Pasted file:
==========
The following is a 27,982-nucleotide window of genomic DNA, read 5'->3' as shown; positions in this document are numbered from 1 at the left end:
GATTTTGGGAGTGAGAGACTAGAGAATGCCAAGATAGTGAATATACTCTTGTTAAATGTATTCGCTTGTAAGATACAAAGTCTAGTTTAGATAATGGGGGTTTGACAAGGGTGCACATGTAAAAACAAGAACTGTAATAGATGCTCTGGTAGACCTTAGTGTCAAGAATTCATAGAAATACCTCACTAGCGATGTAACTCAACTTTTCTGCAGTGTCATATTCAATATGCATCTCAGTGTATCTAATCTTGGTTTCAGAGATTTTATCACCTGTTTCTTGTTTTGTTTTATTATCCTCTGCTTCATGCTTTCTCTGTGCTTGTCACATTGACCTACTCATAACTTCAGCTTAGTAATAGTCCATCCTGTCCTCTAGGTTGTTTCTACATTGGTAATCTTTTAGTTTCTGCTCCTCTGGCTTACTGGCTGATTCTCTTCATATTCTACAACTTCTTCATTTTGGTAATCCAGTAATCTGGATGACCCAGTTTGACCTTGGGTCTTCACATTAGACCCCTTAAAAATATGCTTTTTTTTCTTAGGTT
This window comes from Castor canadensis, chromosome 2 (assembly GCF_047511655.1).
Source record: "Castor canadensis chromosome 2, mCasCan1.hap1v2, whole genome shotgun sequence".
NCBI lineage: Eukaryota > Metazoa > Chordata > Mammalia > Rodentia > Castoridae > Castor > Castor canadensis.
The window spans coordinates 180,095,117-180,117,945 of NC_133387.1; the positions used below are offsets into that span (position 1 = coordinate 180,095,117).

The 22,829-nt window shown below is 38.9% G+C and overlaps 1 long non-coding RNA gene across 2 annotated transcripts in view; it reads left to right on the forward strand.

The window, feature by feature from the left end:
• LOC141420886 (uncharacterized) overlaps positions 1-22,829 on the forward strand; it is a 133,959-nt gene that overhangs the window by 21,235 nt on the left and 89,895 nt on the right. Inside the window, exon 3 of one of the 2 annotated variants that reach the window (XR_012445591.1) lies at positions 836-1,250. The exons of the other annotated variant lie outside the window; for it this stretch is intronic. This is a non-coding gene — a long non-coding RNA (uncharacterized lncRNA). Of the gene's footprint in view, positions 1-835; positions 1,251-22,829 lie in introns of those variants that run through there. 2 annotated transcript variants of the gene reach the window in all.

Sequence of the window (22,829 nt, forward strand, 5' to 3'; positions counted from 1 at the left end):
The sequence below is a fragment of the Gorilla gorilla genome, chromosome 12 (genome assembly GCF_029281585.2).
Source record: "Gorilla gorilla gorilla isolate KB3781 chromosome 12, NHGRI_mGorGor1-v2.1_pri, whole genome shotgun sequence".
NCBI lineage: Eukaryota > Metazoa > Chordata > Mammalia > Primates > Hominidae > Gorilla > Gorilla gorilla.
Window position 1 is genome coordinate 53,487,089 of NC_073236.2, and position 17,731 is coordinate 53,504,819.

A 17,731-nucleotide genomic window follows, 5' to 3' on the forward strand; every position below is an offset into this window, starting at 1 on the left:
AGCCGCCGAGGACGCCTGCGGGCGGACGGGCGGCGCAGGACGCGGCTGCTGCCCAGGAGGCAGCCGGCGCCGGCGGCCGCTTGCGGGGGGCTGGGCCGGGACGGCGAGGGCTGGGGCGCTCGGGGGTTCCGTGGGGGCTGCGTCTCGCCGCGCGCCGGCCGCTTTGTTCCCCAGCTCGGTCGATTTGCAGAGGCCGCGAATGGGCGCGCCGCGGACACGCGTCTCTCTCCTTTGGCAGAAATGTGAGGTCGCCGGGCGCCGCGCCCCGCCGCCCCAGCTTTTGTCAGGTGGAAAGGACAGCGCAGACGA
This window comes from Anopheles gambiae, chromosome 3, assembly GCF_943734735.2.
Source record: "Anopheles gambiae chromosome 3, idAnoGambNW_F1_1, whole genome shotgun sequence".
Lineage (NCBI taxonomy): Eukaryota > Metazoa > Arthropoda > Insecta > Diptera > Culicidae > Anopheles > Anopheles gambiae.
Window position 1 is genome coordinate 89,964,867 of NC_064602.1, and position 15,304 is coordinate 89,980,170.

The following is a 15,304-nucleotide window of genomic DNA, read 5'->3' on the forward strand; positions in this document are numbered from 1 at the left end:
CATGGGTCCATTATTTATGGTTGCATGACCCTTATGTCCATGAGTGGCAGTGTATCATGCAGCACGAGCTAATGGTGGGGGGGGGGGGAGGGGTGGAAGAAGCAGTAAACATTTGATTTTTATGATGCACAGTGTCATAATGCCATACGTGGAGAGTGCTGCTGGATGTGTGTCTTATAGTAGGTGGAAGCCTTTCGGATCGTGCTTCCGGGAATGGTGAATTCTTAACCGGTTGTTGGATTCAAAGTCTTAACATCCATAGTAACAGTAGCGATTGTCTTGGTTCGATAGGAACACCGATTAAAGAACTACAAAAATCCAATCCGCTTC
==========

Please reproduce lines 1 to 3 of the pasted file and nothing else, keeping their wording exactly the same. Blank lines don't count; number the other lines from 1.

The following is a 27,982-nucleotide window of genomic DNA, read 5'->3' as shown; positions in this document are numbered from 1 at the left end:
GATTTTGGGAGTGAGAGACTAGAGAATGCCAAGATAGTGAATATACTCTTGTTAAATGTATTCGCTTGTAAGATACAAAGTCTAGTTTAGATAATGGGGGTTTGACAAGGGTGCACATGTAAAAACAAGAACTGTAATAGATGCTCTGGTAGACCTTAGTGTCAAGAATTCATAGAAATACCTCACTAGCGATGTAACTCAACTTTTCTGCAGTGTCATATTCAATATGCATCTCAGTGTATCTAATCTTGGTTTCAGAGATTTTATCACCTGTTTCTTGTTTTGTTTTATTATCCTCTGCTTCATGCTTTCTCTGTGCTTGTCACATTGACCTACTCATAACTTCAGCTTAGTAATAGTCCATCCTGTCCTCTAGGTTGTTTCTACATTGGTAATCTTTTAGTTTCTGCTCCTCTGGCTTACTGGCTGATTCTCTTCATATTCTACAACTTCTTCATTTTGGTAATCCAGTAATCTGGATGACCCAGTTTGACCTTGGGTCTTCACATTAGACCCCTTAAAAATATGCTTTTTTTTCTTAGGTT
This window comes from Castor canadensis, chromosome 2 (assembly GCF_047511655.1).